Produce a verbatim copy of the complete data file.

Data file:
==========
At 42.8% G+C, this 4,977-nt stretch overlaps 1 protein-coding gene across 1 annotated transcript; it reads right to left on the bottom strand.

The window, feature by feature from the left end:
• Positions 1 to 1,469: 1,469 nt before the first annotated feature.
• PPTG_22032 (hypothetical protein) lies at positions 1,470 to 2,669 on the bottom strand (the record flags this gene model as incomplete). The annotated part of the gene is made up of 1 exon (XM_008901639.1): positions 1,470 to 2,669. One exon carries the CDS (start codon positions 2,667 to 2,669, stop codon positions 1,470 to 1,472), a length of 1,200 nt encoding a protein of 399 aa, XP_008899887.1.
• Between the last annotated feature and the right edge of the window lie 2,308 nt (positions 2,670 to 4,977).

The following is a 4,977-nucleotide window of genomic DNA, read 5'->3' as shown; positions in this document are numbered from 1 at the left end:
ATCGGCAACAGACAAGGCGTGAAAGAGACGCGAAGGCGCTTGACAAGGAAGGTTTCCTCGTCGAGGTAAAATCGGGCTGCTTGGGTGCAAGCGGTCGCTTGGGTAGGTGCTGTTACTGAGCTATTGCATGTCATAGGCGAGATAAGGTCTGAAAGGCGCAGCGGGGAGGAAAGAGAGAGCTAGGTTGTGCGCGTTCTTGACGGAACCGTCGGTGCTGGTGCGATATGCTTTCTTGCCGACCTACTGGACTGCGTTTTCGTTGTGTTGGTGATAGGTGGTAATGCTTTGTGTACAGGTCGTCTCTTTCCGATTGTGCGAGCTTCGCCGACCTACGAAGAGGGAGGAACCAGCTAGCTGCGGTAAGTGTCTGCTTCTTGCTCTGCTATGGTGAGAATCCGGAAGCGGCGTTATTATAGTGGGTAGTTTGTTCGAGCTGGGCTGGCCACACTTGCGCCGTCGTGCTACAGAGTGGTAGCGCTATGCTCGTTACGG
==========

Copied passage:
At 42.8% G+C, this 4,977-nt stretch overlaps 1 protein-coding gene across 1 annotated transcript; it reads right to left on the bottom strand.

The window, feature by feature from the left end:
• Positions 1 to 1,469: 1,469 nt before the first annotated feature.
• PPTG_22032 (hypothetical protein) lies at positions 1,470 to 2,669 on the bottom strand (the record flags this gene model as incomplete). The annotated part of the gene is made up of 1 exon (XM_008901639.1): positions 1,470 to 2,669. One exon carries the CDS (start codon positions 2,667 to 2,669, stop codon positions 1,470 to 1,472), a length of 1,200 nt encoding a protein of 399 aa, XP_008899887.1.
• Between the last annotated feature and the right edge of the window lie 2,308 nt (positions 2,670 to 4,977).

The following is a 4,977-nucleotide window of genomic DNA, read 5'->3' as shown; positions in this document are numbered from 1 at the left end:
ATCGGCAACAGACAAGGCGTGAAAGAGACGCGAAGGCGCTTGACAAGGAAGGTTTCCTCGTCGAGGTAAAATCGGGCTGCTTGGGTGCAAGCGGTCGCTTGGGTAGGTGCTGTTACTGAGCTATTGCATGTCATAGGCGAGATAAGGTCTGAAAGGCGCAGCGGGGAGGAAAGAGAGAGCTAGGTTGTGCGCGTTCTTGACGGAACCGTCGGTGCTGGTGCGATATGCTTTCTTGCCGACCTACTGGACTGCGTTTTCGTTGTGTTGGTGATAGGTGGTAATGCTTTGTGTACAGGTCGTCTCTTTCCGATTGTGCGAGCTTCGCCGACCTACGAAGAGGGAGGAACCAGCTAGCTGCGGTAAGTGTCTGCTTCTTGCTCTGCTATGGTGAGAATCCGGAAGCGGCGTTATTATAGTGGGTAGTTTGTTCGAGCTGGGCTGGCCACACTTGCGCCGTCGTGCTACAGAGTGGTAGCGCTATGCTCGTTACGG